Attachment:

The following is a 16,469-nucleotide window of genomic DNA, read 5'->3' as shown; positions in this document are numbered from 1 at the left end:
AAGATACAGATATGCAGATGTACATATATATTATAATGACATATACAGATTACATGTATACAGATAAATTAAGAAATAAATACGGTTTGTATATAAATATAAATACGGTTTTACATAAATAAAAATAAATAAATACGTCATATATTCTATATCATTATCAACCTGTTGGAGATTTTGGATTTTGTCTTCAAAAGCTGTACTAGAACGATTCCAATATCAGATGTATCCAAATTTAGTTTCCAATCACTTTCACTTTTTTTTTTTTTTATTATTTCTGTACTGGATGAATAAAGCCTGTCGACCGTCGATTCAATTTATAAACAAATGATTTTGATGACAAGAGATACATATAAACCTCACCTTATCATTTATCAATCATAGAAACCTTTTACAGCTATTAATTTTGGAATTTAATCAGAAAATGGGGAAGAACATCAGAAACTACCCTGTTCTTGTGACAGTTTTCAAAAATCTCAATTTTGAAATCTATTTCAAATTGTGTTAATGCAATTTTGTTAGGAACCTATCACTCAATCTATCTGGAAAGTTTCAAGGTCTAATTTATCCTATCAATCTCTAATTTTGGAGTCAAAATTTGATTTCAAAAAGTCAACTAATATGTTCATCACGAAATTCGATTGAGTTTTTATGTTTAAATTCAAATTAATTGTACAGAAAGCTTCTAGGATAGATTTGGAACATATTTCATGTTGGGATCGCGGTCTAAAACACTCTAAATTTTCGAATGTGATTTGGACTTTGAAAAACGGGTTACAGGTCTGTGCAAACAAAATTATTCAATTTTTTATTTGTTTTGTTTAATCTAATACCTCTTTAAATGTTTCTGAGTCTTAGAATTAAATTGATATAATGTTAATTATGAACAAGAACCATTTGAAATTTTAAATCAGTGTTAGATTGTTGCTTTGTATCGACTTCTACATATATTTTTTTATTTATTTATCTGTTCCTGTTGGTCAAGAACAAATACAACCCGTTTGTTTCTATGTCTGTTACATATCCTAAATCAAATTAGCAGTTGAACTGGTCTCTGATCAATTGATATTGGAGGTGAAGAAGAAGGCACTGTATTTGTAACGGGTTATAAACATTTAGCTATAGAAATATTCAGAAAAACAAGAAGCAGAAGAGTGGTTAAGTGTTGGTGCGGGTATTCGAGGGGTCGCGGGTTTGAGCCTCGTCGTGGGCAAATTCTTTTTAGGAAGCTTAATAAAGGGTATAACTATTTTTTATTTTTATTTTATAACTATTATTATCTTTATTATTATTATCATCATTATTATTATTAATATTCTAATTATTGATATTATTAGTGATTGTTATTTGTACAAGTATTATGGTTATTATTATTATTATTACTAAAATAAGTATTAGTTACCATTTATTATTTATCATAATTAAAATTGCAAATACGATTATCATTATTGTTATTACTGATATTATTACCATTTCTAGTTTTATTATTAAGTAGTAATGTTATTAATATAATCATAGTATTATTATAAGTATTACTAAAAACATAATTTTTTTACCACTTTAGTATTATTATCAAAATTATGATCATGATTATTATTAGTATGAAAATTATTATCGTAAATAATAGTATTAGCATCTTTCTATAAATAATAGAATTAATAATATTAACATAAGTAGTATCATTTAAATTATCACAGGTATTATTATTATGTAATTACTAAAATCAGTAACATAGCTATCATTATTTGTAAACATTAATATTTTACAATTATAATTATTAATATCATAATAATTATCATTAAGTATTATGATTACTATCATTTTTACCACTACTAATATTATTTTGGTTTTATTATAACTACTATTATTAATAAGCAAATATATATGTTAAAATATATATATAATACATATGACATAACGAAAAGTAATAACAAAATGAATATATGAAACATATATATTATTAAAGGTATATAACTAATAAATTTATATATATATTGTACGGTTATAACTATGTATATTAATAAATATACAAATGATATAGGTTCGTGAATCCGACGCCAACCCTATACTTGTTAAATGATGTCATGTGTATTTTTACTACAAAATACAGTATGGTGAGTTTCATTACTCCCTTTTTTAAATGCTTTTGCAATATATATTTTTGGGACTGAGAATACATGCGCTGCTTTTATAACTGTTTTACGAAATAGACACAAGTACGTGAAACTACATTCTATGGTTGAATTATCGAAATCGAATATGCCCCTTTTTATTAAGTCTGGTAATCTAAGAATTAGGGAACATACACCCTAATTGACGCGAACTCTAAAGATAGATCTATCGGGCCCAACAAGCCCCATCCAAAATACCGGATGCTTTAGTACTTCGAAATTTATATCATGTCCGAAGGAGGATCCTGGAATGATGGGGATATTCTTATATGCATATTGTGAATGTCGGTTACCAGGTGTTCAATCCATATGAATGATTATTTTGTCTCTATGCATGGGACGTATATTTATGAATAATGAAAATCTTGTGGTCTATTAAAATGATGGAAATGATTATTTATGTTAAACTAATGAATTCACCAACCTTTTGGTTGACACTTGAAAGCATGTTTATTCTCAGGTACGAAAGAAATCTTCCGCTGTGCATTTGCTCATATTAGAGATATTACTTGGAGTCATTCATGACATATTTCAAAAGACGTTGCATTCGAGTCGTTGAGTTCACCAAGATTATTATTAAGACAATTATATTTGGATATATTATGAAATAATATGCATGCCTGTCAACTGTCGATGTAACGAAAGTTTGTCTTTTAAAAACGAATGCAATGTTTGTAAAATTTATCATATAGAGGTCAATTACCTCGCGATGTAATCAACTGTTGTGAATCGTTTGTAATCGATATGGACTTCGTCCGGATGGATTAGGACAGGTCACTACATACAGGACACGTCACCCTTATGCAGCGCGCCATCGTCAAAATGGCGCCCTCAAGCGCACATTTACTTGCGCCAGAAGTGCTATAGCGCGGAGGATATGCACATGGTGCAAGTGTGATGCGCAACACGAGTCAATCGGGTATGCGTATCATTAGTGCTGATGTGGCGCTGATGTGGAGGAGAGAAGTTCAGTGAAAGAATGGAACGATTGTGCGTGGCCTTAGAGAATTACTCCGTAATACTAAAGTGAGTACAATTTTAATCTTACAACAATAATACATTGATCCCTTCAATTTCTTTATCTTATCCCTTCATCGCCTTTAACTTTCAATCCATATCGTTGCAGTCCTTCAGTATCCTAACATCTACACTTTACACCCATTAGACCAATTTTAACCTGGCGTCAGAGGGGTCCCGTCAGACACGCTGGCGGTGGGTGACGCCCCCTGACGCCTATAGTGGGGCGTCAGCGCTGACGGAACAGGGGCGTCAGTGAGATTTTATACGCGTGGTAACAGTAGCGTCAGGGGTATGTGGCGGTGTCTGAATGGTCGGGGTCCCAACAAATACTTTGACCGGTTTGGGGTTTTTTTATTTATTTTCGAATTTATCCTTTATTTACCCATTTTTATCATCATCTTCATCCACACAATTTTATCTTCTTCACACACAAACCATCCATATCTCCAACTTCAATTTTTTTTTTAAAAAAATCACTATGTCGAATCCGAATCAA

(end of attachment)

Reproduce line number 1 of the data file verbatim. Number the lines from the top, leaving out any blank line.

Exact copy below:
The following is a 16,469-nucleotide window of genomic DNA, read 5'->3' as shown; positions in this document are numbered from 1 at the left end: